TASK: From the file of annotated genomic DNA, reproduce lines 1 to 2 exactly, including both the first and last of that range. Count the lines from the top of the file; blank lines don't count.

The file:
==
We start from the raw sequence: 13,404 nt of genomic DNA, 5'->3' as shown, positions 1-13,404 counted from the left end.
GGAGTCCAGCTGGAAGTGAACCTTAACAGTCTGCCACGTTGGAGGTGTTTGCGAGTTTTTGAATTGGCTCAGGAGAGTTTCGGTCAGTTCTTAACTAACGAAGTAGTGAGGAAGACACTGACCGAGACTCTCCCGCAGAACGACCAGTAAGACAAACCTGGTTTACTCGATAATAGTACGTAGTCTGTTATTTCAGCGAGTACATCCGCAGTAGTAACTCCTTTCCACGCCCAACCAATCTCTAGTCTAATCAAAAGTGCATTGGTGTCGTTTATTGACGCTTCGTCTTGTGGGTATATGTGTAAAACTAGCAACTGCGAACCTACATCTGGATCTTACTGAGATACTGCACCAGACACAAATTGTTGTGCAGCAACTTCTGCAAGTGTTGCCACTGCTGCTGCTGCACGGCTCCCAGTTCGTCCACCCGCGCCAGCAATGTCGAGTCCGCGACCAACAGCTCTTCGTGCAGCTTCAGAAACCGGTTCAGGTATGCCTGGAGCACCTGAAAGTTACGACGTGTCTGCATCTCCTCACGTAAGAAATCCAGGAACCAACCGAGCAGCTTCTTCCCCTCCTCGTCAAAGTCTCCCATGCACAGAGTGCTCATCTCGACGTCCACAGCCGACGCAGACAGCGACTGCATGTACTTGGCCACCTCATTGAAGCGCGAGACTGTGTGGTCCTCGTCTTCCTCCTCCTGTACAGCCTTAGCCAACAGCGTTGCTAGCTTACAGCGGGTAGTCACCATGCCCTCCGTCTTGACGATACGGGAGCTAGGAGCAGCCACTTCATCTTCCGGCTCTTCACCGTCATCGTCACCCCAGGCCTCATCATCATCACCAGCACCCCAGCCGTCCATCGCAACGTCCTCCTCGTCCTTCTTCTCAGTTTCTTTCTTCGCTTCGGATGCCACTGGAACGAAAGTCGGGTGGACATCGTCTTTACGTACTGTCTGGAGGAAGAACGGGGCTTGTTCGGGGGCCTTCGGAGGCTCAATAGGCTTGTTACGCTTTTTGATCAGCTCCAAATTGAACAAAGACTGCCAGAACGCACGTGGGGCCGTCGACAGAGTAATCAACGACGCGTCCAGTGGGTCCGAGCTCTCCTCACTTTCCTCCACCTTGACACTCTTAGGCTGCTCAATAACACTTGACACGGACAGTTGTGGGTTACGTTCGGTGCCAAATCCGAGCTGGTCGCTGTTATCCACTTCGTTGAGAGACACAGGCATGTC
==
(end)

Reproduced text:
We start from the raw sequence: 13,404 nt of genomic DNA, 5'->3' as shown, positions 1-13,404 counted from the left end.
GGAGTCCAGCTGGAAGTGAACCTTAACAGTCTGCCACGTTGGAGGTGTTTGCGAGTTTTTGAATTGGCTCAGGAGAGTTTCGGTCAGTTCTTAACTAACGAAGTAGTGAGGAAGACACTGACCGAGACTCTCCCGCAGAACGACCAGTAAGACAAACCTGGTTTACTCGATAATAGTACGTAGTCTGTTATTTCAGCGAGTACATCCGCAGTAGTAACTCCTTTCCACGCCCAACCAATCTCTAGTCTAATCAAAAGTGCATTGGTGTCGTTTATTGACGCTTCGTCTTGTGGGTATATGTGTAAAACTAGCAACTGCGAACCTACATCTGGATCTTACTGAGATACTGCACCAGACACAAATTGTTGTGCAGCAACTTCTGCAAGTGTTGCCACTGCTGCTGCTGCACGGCTCCCAGTTCGTCCACCCGCGCCAGCAATGTCGAGTCCGCGACCAACAGCTCTTCGTGCAGCTTCAGAAACCGGTTCAGGTATGCCTGGAGCACCTGAAAGTTACGACGTGTCTGCATCTCCTCACGTAAGAAATCCAGGAACCAACCGAGCAGCTTCTTCCCCTCCTCGTCAAAGTCTCCCATGCACAGAGTGCTCATCTCGACGTCCACAGCCGACGCAGACAGCGACTGCATGTACTTGGCCACCTCATTGAAGCGCGAGACTGTGTGGTCCTCGTCTTCCTCCTCCTGTACAGCCTTAGCCAACAGCGTTGCTAGCTTACAGCGGGTAGTCACCATGCCCTCCGTCTTGACGATACGGGAGCTAGGAGCAGCCACTTCATCTTCCGGCTCTTCACCGTCATCGTCACCCCAGGCCTCATCATCATCACCAGCACCCCAGCCGTCCATCGCAACGTCCTCCTCGTCCTTCTTCTCAGTTTCTTTCTTCGCTTCGGATGCCACTGGAACGAAAGTCGGGTGGACATCGTCTTTACGTACTGTCTGGAGGAAGAACGGGGCTTGTTCGGGGGCCTTCGGAGGCTCAATAGGCTTGTTACGCTTTTTGATCAGCTCCAAATTGAACAAAGACTGCCAGAACGCACGTGGGGCCGTCGACAGAGTAATCAACGACGCGTCCAGTGGGTCCGAGCTCTCCTCACTTTCCTCCACCTTGACACTCTTAGGCTGCTCAATAACACTTGACACGGACAGTTGTGGGTTACGTTCGGTGCCAAATCCGAGCTGGTCGCTGTTATCCACTTCGTTGAGAGACACAGGCATGTC